With a detailed list of questions and tasks, I handed Jeff the reins and went along for the ride.

Have you gotten permission from the mall?

Will it hurt the other stores’ business or are they ok with it?

Power – can we run bounce houses and band at the same time without blowing out the mall?

What type of permits do we need?

What type of permits do our table/craft people need to have?

Is there be enough parking in our small lot?

Do we need traffic control on the busy two-lane highway?

Are we sure the tables and chairs and tents will be at no cost?

Who will judge the homemade salsas, and how many judges do we need?

How will we handle entries so that it is an anonymous vote?

Do we want to categorize? Sweet salsa, savory salsa, spicier than normal salsa?

Should we ask winners or all entrants to share their recipes, so we can include them in the next monthly newsletter? What is the prize?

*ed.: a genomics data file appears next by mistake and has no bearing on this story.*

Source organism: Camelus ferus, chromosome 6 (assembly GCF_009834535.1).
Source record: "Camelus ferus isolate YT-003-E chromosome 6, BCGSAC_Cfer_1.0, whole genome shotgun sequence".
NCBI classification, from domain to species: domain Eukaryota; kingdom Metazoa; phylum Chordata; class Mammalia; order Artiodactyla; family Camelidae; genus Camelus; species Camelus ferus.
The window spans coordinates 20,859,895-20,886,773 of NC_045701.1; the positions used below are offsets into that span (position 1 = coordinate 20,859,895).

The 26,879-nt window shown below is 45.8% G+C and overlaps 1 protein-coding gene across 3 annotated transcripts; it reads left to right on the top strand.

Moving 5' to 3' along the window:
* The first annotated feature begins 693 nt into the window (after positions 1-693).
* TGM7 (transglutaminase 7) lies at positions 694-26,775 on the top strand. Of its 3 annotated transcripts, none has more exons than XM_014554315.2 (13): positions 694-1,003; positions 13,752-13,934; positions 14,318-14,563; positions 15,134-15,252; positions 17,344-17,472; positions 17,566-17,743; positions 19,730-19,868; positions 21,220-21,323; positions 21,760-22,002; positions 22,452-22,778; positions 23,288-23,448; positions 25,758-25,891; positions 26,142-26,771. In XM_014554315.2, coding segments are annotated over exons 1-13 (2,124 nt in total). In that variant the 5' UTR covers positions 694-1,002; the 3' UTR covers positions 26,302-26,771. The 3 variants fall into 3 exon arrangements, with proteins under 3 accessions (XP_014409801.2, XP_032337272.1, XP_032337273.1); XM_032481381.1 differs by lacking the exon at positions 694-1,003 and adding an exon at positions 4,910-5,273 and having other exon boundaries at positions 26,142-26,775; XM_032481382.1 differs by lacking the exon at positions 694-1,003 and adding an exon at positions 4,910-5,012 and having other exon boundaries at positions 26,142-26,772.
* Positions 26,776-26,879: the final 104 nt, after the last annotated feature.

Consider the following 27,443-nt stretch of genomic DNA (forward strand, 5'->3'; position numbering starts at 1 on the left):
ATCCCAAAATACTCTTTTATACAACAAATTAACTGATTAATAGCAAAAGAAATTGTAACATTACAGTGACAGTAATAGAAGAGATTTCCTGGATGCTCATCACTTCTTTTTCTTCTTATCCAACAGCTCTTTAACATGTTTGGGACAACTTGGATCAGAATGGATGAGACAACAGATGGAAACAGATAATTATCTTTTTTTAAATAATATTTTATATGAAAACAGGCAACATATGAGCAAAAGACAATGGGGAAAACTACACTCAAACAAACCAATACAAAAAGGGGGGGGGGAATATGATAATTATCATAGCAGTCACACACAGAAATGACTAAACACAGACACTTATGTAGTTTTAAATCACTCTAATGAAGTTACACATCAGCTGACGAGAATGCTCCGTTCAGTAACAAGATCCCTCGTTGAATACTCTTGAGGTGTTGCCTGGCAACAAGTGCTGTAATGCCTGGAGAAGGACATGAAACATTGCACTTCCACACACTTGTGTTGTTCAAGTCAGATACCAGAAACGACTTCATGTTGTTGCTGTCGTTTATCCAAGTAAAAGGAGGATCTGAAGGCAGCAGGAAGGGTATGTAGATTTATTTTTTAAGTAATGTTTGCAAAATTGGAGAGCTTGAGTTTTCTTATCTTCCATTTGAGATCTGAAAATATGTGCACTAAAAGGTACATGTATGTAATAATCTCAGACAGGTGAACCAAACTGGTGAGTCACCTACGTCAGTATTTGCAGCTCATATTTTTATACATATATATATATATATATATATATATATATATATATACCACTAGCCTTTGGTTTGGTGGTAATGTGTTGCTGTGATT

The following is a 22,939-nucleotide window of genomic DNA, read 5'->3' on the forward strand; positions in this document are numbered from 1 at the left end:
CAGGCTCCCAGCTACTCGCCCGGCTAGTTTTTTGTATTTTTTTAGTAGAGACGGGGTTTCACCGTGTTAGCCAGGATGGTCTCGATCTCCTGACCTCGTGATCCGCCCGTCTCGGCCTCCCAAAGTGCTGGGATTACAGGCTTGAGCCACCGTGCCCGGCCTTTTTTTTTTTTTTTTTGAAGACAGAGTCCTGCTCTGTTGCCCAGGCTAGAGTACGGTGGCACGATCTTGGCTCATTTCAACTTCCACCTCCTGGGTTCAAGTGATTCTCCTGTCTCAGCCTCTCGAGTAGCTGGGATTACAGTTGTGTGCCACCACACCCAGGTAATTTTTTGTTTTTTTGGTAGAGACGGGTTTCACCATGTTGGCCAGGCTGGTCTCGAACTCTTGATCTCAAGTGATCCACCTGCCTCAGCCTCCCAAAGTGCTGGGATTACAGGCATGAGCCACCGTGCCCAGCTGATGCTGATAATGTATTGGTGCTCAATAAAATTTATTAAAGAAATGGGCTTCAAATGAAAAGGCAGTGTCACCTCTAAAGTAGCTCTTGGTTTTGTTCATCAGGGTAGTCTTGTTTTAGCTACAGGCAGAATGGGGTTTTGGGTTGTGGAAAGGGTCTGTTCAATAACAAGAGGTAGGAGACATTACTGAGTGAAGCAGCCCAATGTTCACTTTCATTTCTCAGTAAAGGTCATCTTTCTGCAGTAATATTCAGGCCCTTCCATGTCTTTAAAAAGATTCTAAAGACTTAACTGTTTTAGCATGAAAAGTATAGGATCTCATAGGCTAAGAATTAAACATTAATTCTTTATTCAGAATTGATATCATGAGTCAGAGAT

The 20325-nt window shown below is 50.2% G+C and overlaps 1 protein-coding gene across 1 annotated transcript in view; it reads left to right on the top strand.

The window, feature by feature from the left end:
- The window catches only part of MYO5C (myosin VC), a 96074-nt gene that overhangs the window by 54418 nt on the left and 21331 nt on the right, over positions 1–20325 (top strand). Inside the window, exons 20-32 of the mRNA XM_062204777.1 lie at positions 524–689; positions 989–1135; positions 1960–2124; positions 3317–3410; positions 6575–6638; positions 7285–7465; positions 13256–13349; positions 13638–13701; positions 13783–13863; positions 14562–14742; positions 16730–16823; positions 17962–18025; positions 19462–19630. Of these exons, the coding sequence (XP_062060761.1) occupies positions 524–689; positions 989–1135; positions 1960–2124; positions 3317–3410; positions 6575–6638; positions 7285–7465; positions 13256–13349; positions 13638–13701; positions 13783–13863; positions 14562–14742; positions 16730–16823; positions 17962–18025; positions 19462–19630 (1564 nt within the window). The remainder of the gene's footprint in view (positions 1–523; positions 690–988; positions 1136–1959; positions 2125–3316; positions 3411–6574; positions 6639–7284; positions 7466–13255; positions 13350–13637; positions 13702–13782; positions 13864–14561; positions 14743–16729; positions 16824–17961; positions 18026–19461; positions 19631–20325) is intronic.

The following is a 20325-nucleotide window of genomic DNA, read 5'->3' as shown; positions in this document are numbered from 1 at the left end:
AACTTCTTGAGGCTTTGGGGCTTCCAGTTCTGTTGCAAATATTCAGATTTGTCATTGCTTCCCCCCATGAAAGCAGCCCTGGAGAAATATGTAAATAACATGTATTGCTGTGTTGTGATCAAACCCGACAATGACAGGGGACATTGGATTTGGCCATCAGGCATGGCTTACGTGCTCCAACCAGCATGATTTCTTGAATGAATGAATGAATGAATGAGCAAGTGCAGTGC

Who will handle hot sauce eating and contest registrations, run the register?

Decide how many fan favorites we want to have people voting on? 5? 10?

Then, invite suppliers to provide one type of salsa product for tasting,  let them know the votes will be 25 cents each and donated to ARC. Might need a few jars from each.

Revise the regular waiver for extreme heat sales to address participation in the hot sauce eating contest.

What are the prizes? One winner or 1st, 2nd, 3rd?

Update the membership list, add new customers.

What do we want to say in our mailing to members? On website? On radio?

Do we want to give a discount or a special favor to our members? Do we want to include this for new sign-ups on the day of the event, too?

Can we really use ‘palooza’?

I’d like to change the name from Sauceapalooza to Salsapalooza. Our store name has hot sauce in it, so that part will be obvious. Not everyone likes hot sauce, but most people like salsa. Plus, it would encourage salsa entries.

What if it rains? Or pours? Or is windy? Or nobody comes?

By the conclusion of one more BNI meeting, in one week, he got it all done, all laid out and all planned. Except for the weather, of course.

Quote for the Week:

2018 11 20 two things make it easier to delegate